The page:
Posted with Mozilla Firefox 3.5.5 on Windows XP
TheForgottenOne




I'm not sure what's got you so confused. I'm not really advocating anything so much as pointing out that I thought it was interesting that Sweden went through something similiar. Obvioulsy all countries have had financial issues at one time, but reading that article made me think that lightning has struck twice.

According to the article Sweden had a very similiar culture in the early 90's when their economic issues started. So yes, I will indeed keep it in mind, but it doesn't change anything.


Posted with Microsoft Internet Explorer 7 4.0; on Windows Vista
mjyoung





    Quote:
    I'm not sure what's got you so confused. I'm not really advocating anything so much as pointing out that I thought it was interesting that Sweden went through something similar. Obviously all countries have had financial issues at one time, but reading that article made me think that lightning has struck twice.


You were advocating that socialism was a "cure of America", or at least wanted to discuss it.

So spoil me, how are the situations similar, as opposed to the fact that both had financial issues? Did Sweden have a great reduction of manufacturing due to the emergence of transforming into a service based economy? Did they have massive regulation and deregulation in major financial fields (banking, housing, etc)?


    Quote:
    According to the article Sweden had a very similiar culture in the early 90's when their economic issues started. So yes, I will indeed keep it in mind, but it doesn't change anything.


What? How was the Swedish culture in the 90s similar to the American one in the 90s? Talk specifics. Your statement there seems to be a complete contradiction.

I'm just asking you to talk with more detail.




Posted with Mozilla Firefox 3.5.5 on Windows XP
TheForgottenOne




"You were advocating that socialism was a "cure of America", or at least wanted to discuss it."

No, I was pondering if it was a cure. But if you are so certain that that's what I'm advocating then why waste your time asking what I'm advocating?

Honestly I don't know what I was expecting. I just thought the article was interesting and decided to share it. You've decided to challenge me on the subject, which is the article, without reading it which seems peculiar. Do you just not like socialism?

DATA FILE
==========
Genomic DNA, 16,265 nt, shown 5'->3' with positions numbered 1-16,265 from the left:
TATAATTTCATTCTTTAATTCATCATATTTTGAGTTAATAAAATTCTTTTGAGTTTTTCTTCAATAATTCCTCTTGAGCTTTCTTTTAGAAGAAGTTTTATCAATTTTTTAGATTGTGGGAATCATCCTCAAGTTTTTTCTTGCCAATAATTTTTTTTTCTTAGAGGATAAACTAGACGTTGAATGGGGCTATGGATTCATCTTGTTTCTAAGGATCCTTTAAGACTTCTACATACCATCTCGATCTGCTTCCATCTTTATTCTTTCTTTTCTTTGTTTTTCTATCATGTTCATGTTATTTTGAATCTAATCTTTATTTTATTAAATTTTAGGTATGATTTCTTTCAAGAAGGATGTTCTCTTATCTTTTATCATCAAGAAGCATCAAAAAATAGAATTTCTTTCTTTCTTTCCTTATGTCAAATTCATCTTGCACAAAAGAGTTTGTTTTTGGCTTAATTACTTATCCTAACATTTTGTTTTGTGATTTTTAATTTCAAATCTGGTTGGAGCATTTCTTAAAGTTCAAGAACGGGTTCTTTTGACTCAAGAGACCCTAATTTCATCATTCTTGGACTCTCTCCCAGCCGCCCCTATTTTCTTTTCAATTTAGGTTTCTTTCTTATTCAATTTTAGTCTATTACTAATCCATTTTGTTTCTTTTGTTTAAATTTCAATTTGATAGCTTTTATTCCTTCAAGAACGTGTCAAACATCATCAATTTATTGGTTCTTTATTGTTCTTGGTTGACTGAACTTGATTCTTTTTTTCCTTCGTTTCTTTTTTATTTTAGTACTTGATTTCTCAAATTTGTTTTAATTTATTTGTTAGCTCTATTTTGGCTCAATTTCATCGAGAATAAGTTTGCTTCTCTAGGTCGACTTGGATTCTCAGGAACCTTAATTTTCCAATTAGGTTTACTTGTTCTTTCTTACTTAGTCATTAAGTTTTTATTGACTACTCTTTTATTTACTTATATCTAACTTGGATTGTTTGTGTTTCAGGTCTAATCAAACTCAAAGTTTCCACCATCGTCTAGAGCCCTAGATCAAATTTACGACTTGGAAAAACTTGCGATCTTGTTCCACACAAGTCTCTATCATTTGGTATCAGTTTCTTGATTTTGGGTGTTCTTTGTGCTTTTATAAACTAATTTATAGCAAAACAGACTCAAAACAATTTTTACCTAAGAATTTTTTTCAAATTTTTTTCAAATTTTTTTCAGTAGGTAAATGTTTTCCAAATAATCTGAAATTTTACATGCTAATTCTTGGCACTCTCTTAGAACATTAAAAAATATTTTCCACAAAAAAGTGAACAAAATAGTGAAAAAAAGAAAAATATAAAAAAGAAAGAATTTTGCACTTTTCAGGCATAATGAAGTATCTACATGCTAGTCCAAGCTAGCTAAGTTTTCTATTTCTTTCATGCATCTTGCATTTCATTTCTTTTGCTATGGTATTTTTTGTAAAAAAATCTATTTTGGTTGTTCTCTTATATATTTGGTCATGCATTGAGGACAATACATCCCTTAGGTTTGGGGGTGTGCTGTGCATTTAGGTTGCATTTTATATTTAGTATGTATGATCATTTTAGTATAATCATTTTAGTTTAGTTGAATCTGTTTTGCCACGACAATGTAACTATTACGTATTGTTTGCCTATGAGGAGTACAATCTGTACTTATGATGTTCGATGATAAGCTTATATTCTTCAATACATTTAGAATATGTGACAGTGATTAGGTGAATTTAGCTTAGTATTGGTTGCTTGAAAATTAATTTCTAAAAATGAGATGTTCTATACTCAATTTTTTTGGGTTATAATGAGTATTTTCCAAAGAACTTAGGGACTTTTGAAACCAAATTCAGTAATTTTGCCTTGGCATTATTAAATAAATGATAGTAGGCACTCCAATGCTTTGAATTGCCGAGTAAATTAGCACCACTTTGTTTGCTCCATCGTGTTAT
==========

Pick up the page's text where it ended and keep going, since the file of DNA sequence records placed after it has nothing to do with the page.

"So spoil me, how are the situations similar, as opposed to the fact that both had financial issues? Did Sweden have a great reduction of manufacturing due to the emergence of transforming into a service based economy? Did they have massive regulation and deregulation in major financial fields (banking, housing, etc)?"

It's been a few days since I read it but the part that stuck out in my mind the most was how capitalism rotted out the system and business started...imploding.

"What? How was the Swedish culture in the 90s similar to the American one in the 90s? Talk specifics. Your statement there seems to be a complete contradiction."

There's no contradiction. In the 90's they were very capitalistic, as we are now, and after their financial crisis they became more socialistic which is where they are now. Actually they are a "social democracy" according to the article but they're certainly more socialist than they were in the 90's.

" I'm just asking you to talk with more detail."

I don't know how much more detail I can go into than providing the article that I'm talking about? If you don't want to read the article that's fine but...I don't see the point in continuing this conversation with somebody who's not really interested thinking about the basis of the conversation. Which is the article.





Posted with Microsoft Internet Explorer 7 4.0; on Windows Vista
TheForgottenOne




I thought you might find this part about banks to be interesting

"This right-wing policy of the social democracy paved the way for a crushing election defeat in September 1991. This coincided with the most severe crisis for Swedish capitalism since the 1920-30s. All the main crisis measures adopted by the conservative government of 1991-1994 were supported by the social democratic party, including the beginning of selling out state-owned companies. However, the crisis got worse, and in November 1992 not even a hike in the central bank's benchmark interest rates to 500 percent could stop the flight of speculative capital from the country. The government was forced to abandon the fixed exchange rate and carry out a devalutation. This was the dictatorship of the market. "The bank crisis was upon us. To prevent the system from collapsing, the central government was forced to rapidly intervene with a general, overall blanket guarantee that promised that all of the Swedish banks would meet all of their obligations, existing and future, towards all lenders." (A speech delivered by the central bank deputy governor, Lars Nyberg , March 2006). Several banks were nationalised or compelled to ask for public money to stay afloat.

The government spent four percent of gross domestic product, or at least 65-70 billion krona - 20 billion in today's U.S. dollars according to the New York Times - to save the banks. A budget surplus in 1990-91 was turned into a budget deficit of 10 percent of GDP in 1993-94 and gross public debt jumped from 43 percent of GDP in 1990 to 78 percent in 1994. However, when the social democrats returned to power in 1994, the debts and fiscal deficits became an excuse for a savage programme of spending cuts, tax increases and market orientated reforms. This programme was in main supported by the Left Party (the former Communist Party)."

Company's being nationalized is sort of familiar as well.



Posted with Microsoft Internet Explorer 7 4.0; on Windows Vista
mjyoung





    Quote:
    No, I was pondering if it was a cure. But if you are so certain that that's what I'm advocating then why waste your time asking what I'm advocating?